A core problem is that the US law that regulates cosmetics hasn’t been updated since 1938. This leaves the regulatory authority – the Food and Drug Administration (FDA) – with a very limited ability to intervene in the market to prevent harm, even serious harm. As the US government admits, “FDA’s oversight of cosmetics is limited”.18 In the US, businesses do not have to have their product’s ingredients approved before it is placed on the market. Over 1,300 toxic ingredients have been banned from use in cosmetics here, with restrictions of another 500 ingredients. By comparison, only 11 are banned in the US.19 Animal testing of cosmetics is legal in the US, but banned in Britain.
As with food, in the US the burden broadly lies with the regulator to prove something is unsafe, rather than with business to show it’s safe – and this can only happen after a product is already on the market. Corporations are not required to tell the regulator about their product’s safety, or to disclose manufacturing locations, or the quantity of ingredients in their product. What’s more, even when a product is found to be in violation of the basic standards, the regulator does not have the power to recall those products.20
All of this explains the terrible scare stories around cosmetics in the US. Among the most incredible are traces of the deadly toxic substance asbestos found in makeup marketed to children in major US high street stores. Asbestos ends up in makeup because it is often found near talc, a common ingredient in many makeups, and poor regulation means that asbestos isn’t properly separated from the talc.21 In 2019, the FDA confirmed that asbestos had been found in several products at Claire’s Accessories,22 a store aimed at children. Although Claire’s recalled the products out of an “abundance of caution”, the regulator was only able to issue a ‘safety alert’.23 As one campaigner said: “When it comes to cosmetics regulation, it’s the Wild West… consumers end up with unsafe cosmetics staying on store shelves even after harm has been proven”.24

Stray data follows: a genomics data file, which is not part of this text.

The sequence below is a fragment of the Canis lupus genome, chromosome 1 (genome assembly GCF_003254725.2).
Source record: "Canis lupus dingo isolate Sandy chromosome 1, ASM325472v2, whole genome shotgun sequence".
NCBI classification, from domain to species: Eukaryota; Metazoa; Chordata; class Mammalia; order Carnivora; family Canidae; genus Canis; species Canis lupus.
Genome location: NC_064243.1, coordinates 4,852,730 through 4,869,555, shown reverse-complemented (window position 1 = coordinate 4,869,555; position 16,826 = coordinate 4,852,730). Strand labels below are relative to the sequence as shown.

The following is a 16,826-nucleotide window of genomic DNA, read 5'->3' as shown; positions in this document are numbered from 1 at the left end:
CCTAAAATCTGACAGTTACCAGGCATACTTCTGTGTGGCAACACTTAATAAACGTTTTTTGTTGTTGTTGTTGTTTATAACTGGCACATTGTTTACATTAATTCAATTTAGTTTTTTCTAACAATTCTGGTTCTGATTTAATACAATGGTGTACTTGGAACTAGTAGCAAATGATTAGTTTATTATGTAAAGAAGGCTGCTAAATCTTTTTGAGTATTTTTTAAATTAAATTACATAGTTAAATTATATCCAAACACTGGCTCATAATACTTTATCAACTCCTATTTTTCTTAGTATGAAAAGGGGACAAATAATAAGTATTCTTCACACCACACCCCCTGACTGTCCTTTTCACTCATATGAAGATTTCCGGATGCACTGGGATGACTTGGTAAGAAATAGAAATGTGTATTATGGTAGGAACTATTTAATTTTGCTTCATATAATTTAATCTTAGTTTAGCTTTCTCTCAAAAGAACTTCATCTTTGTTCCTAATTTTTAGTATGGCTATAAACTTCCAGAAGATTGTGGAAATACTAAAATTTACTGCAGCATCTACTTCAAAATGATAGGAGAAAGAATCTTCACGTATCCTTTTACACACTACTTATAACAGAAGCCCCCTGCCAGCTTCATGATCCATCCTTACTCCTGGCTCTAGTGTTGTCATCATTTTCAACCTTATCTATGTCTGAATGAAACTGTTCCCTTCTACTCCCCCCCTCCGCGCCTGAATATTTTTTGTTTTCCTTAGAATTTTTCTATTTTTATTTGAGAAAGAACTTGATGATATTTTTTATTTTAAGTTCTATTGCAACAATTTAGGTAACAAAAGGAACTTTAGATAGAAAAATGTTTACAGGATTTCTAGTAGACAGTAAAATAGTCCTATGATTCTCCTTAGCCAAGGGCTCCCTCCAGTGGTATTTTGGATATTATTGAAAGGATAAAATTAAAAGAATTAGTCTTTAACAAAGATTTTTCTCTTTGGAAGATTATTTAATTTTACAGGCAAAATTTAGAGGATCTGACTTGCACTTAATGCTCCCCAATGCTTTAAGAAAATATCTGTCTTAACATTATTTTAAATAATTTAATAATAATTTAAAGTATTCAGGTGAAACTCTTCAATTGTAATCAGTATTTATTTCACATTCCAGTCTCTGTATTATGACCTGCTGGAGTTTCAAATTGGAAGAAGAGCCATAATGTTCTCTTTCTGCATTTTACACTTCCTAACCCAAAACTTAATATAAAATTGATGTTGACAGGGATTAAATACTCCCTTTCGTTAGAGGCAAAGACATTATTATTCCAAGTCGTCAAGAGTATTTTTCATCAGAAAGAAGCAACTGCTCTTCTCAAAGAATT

There are a number of other chemical substances freely available in US products, but banned here in Britain, including:25
- Formaldehyde used in hair straightening treatments, nail polish and eyelash glue. Formaldehyde is a known carcinogen.
- Parabens used in skin and hair products. These have a tendency to mimic oestrogen in the body, wreaking havoc on your hormonal system.
- P-Phenylenediamine derived from coal tar in hair dyes. This can lead to very severe allergic reactions, in severe cases causing blindness.
- Triclosan in soaps and toothpastes, which is believed to spread antibiotic resistance.
- Phthalates in perfumes or shampoo, which can result in lower testicular volume and semen production, and worse semen quality.
Things are getting worse. Donald Trump is on a quest to relax even these loose chemical laws, for instance further deregulating asbestos. Even though the historical use of asbestos still kills 40,000 Americans annually, Trump believes asbestos is “100 percent safe, once applied”, and has blamed the collapse of the World Trade Centre towers on the absence of asbestos.26
Unfortunately, Trump might find a willing partner in the British government, which has itself tried to water down EU chemical laws. The EU is currently looking at prohibiting the use of titanium compounds in sunscreen, for instance, on the basis that tiny particles can penetrate the skin and cause cancer. But the EU plans were challenged by Britain even before it left the EU.27 Boris Johnson’s desire for so‑called ‘science‑based’ rather than precautionary standards could well accord with US objectives in a trade deal.